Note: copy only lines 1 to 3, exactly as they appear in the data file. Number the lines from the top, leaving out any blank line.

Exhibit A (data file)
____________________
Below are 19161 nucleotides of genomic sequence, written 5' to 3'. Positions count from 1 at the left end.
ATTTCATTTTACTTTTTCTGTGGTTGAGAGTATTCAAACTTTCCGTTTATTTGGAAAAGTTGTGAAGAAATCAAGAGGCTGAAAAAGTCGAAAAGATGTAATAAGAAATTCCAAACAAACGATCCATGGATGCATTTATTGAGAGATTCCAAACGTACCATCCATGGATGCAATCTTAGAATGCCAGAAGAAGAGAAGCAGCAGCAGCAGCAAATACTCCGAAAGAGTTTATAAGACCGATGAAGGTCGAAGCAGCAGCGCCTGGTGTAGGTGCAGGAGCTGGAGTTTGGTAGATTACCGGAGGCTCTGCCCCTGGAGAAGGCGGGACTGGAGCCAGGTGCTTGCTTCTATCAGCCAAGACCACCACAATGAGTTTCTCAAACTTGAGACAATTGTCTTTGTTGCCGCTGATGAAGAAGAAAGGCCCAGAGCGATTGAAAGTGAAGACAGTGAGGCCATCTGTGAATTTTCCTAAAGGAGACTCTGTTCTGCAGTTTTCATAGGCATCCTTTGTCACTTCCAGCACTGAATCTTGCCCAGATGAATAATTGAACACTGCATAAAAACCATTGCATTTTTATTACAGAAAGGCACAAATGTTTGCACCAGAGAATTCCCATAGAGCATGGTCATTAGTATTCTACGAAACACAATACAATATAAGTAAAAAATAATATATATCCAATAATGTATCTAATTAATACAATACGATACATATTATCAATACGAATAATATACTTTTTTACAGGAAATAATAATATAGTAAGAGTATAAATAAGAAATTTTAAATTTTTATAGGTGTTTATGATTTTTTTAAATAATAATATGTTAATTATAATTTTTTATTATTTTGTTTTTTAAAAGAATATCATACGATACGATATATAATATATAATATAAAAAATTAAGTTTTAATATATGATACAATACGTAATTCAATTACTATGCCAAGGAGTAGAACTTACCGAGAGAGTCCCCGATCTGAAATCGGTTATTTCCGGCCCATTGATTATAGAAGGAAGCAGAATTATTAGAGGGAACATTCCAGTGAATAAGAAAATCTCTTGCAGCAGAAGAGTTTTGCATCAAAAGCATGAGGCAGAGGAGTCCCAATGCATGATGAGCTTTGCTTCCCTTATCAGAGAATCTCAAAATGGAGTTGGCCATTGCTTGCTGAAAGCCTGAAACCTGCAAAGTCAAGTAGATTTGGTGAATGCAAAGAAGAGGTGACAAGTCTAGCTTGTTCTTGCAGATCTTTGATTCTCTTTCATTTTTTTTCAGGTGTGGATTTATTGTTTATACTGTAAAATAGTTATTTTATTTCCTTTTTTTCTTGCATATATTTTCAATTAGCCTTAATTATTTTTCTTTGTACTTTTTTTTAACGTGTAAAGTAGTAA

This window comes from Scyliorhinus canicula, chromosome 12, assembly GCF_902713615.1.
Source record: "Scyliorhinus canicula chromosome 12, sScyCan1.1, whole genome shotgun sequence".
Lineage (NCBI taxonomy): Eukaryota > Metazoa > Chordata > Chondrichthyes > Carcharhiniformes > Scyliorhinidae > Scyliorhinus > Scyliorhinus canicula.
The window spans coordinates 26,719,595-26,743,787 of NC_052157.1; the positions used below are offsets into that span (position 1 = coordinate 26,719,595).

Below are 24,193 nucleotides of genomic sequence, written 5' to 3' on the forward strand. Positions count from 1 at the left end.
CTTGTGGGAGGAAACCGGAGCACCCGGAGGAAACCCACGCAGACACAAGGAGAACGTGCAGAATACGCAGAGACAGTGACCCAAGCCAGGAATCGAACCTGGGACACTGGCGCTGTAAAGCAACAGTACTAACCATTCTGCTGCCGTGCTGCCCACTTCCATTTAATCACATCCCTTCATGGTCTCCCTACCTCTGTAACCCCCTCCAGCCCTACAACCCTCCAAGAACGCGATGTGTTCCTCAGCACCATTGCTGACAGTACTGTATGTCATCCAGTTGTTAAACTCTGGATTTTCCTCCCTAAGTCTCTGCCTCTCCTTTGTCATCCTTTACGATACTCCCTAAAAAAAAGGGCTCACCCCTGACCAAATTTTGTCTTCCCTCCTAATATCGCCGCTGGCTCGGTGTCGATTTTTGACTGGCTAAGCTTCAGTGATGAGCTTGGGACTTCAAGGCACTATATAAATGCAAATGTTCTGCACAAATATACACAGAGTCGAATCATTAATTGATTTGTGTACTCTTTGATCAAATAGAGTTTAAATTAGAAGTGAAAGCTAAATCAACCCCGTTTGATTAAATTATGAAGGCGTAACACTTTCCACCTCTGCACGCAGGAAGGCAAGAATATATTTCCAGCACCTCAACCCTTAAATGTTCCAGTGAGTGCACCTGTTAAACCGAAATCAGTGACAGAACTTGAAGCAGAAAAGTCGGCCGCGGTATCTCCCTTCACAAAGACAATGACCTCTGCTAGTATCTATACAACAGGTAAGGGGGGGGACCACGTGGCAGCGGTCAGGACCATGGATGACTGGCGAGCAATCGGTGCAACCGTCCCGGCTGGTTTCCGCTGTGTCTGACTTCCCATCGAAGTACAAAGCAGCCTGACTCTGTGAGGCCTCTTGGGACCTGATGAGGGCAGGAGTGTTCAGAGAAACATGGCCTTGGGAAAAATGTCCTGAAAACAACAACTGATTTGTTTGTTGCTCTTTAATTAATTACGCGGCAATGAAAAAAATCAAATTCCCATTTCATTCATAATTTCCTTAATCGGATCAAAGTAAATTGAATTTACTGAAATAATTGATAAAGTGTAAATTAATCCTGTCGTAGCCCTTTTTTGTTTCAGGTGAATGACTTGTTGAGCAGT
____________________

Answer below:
Below are 19161 nucleotides of genomic sequence, written 5' to 3'. Positions count from 1 at the left end.
ATTTCATTTTACTTTTTCTGTGGTTGAGAGTATTCAAACTTTCCGTTTATTTGGAAAAGTTGTGAAGAAATCAAGAGGCTGAAAAAGTCGAAAAGATGTAATAAGAAATTCCAAACAAACGATCCATGGATGCATTTATTGAGAGATTCCAAACGTACCATCCATGGATGCAATCTTAGAATGCCAGAAGAAGAGAAGCAGCAGCAGCAGCAAATACTCCGAAAGAGTTTATAAGACCGATGAAGGTCGAAGCAGCAGCGCCTGGTGTAGGTGCAGGAGCTGGAGTTTGGTAGATTACCGGAGGCTCTGCCCCTGGAGAAGGCGGGACTGGAGCCAGGTGCTTGCTTCTATCAGCCAAGACCACCACAATGAGTTTCTCAAACTTGAGACAATTGTCTTTGTTGCCGCTGATGAAGAAGAAAGGCCCAGAGCGATTGAAAGTGAAGACAGTGAGGCCATCTGTGAATTTTCCTAAAGGAGACTCTGTTCTGCAGTTTTCATAGGCATCCTTTGTCACTTCCAGCACTGAATCTTGCCCAGATGAATAATTGAACACTGCATAAAAACCATTGCATTTTTATTACAGAAAGGCACAAATGTTTGCACCAGAGAATTCCCATAGAGCATGGTCATTAGTATTCTACGAAACACAATACAATATAAGTAAAAAATAATATATATCCAATAATGTATCTAATTAATACAATACGATACATATTATCAATACGAATAATATACTTTTTTACAGGAAATAATAATATAGTAAGAGTATAAATAAGAAATTTTAAATTTTTATAGGTGTTTATGATTTTTTTAAATAATAATATGTTAATTATAATTTTTTATTATTTTGTTTTTTAAAAGAATATCATACGATACGATATATAATATATAATATAAAAAATTAAGTTTTAATATATGATACAATACGTAATTCAATTACTATGCCAAGGAGTAGAACTTACCGAGAGAGTCCCCGATCTGAAATCGGTTATTTCCGGCCCATTGATTATAGAAGGAAGCAGAATTATTAGAGGGAACATTCCAGTGAATAAGAAAATCTCTTGCAGCAGAAGAGTTTTGCATCAAAAGCATGAGGCAGAGGAGTCCCAATGCATGATGAGCTTTGCTTCCCTTATCAGAGAATCTCAAAATGGAGTTGGCCATTGCTTGCTGAAAGCCTGAAACCTGCAAAGTCAAGTAGATTTGGTGAATGCAAAGAAGAGGTGACAAGTCTAGCTTGTTCTTGCAGATCTTTGATTCTCTTTCATTTTTTTTCAGGTGTGGATTTATTGTTTATACTGTAAAATAGTTATTTTATTTCCTTTTTTTCTTGCATATATTTTCAATTAGCCTTAATTATTTTTCTTTGTACTTTTTTTTAACGTGTAAAGTAGTAA

This window comes from Scyliorhinus canicula, chromosome 12, assembly GCF_902713615.1.